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The politics of feed stock – in search of a palm free cosmetic.

August 14, 2013

OK so I am the first to admit that when it comes to palm oil  I am all of the below:

  • Fascinated by the palm vs no palm debate.
  • Concerned about the environmental impact that our non-essential human purchases and whims have on the environment.
  • Am not an environmental scientist and have limited time/ resources/ background knowledge to research the agricultural side of this debate but….
  • Still slightly bias towards palm but open to the idea that there are other options out there.
  • Interested in the global balance of equity (fairness) and wealth (opportunity).

That is not a disclaimer, it is fact.  I am trying to work through, question, analyse and feel my way towards an action plan that ticks as many boxes as is practical without loosing focus on the main issue – once virgin forest is gone it is gone. Monoculture plantations are not animal/ bird/ bee etc friendly.

So, where next.

I sit and listen as many people come to me for ‘palm free’ products.  When I say many I mean enough to say that there is a trend but not enough to displace those looking for Organic which is generally about 10% of my customer base – on that basis I’d estimate it to be around 1-2%.  Out of the remaining 88 ish % 3/4 want all-natural and the other 1/4 are OK with most things as long as the product works and isn’t classified as toxic.

On that basis I generally write, talk and think about palm more than it is worth in terms of my $$$.  It is possible to be a cosmetic chemist, make bucket loads of money (if you are lucky OR good OR in some cases both) without scratching the surface of any of these issues.  You can just use whatever does the job, get a good formula and take your pay check.   I am not that chemist and I stay up late in the night trying to understand this and other issues because I want to. That’s all.

With that in mind I want to work through an example of an emulsifier that I’ve recently been playing with that is palm oil free.  I made a recipe with this the other day and it looks to be stable and effective so potentially a great base for anyone out there who wants to tick that box!

The emulsifier in mind is glyceryl stearyl citrate.  

The emulsifier is made from rapeseed oil (and a bit of processing) and is 100% palm free.

That makes it very special for the palm free emulsion seeker as there are currently very few options open to them and as such I’ve seen many just opt for oil-only moisturisers.  That is OK and some people love oils on their face but I’m not one of them.  I actually find oil only moisturisers quite itchy and I always feel dirty after applying them.  I would rather have a rich cream.  Another reason why I’m interested in this I guess……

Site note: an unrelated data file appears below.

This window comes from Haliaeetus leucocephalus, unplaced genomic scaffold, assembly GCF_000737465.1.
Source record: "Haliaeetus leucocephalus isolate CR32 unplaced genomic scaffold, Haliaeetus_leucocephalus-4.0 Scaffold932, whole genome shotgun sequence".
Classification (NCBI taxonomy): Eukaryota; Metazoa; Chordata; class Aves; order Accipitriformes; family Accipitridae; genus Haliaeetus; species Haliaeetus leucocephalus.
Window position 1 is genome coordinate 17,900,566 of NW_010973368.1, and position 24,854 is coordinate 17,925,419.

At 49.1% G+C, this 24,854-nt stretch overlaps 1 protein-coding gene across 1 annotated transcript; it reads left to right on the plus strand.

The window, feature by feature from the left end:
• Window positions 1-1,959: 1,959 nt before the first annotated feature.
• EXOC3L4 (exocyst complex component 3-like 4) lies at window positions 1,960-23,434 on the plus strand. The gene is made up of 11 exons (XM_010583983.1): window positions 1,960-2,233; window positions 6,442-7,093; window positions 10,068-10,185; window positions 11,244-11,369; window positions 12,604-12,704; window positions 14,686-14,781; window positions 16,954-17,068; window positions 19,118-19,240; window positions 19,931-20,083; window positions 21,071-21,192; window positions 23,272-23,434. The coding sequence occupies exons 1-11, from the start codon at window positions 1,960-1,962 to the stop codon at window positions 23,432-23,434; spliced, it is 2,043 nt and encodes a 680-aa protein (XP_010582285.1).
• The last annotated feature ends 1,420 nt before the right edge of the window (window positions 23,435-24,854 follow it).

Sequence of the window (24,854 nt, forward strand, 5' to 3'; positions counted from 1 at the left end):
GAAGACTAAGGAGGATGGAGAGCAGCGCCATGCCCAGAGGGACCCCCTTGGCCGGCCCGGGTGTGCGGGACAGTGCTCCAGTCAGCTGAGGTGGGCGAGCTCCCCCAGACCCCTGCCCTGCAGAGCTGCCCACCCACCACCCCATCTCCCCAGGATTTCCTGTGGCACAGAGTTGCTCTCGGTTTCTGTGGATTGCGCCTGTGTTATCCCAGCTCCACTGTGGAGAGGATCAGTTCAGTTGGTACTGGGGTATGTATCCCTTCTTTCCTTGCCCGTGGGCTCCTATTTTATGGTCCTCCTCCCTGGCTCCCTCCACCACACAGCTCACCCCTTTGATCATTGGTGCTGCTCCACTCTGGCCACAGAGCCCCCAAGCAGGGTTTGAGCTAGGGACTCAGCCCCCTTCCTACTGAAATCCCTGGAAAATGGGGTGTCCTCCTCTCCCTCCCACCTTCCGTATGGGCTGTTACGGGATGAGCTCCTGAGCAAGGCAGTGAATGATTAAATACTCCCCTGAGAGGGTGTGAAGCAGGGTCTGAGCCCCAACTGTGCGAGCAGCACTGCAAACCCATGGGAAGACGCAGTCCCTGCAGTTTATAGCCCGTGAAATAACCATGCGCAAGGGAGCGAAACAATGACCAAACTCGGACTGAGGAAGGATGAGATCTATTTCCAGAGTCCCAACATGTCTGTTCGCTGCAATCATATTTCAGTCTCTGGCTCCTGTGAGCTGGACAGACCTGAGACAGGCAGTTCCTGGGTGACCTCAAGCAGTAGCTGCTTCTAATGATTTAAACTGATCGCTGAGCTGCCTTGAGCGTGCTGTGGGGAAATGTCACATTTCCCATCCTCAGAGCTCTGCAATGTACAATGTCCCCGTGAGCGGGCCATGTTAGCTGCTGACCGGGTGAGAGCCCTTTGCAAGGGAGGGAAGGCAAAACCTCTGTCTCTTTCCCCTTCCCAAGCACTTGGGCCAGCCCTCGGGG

So, let’s look at a few bits of information I have found about the feedstock that makes glyceryl stearyl citrate.

  • Rapeseed is grown for its oil and meal and it is possible to grow a crop with a 40% oil yield. That is huge when compared to the less than 20% that you get with soy.
  • Rapeseed is a good ground cover crop that helps prevent soil erosion
  • It is suited to the western climate needing lowish humidity with well-drained, non salty  soil pH 5.5-8.3 and a temperate climate with few frosts during flowering season and limited periods of high temps – 30C plus  (which lowers the yield)
  • Rapeseed grows well in Western China (was the number 1 producer but low global prices, low quality and poor automation are making this crop less attractive),  North India (Rajasthan mainly) , EU and some activity in North America.
  • Rapeseed is a commodity feedstock grown for industrial purposes and as such is heavily price sensitive.  It is highly likely to be sprayed to protect the crop.

Hang on.  I remember that!


So I started to look at spraying and how that might affect the ‘green-status’ of this palm alternative.

I grew up in the agricultural heartland of Great Britain surrounded by the itchy, hayfever-making blossoms of Rapeseed.  I remember the crop spraying days.  I remember the smell and the haze.

On May 10th, 2013 Reuters ran s short story about this entitled ‘EU pesticide ban to save bees may curb rapeseed production‘.

It went on to say that rapeseed production is likely to fall in the EU after shareholders voted to ‘save the bees’ by banning three pesticides usually used to bolster the crop.  The family of pesticides are neonicotinoids – a family that has been linked to declining bee populations.

So, while palm is damaging the big end of the food chain is Rapeseed damaging the small?  


Then I looked at yields per hectare as I figure that a reasonable way to determine how efficient a use of land rapeseed is all other things being equal and found that while it isn’t too bad, it isn’t amazingly productive. Not as productive as palm or coconut…..

OIl pie chart

oil production per hectare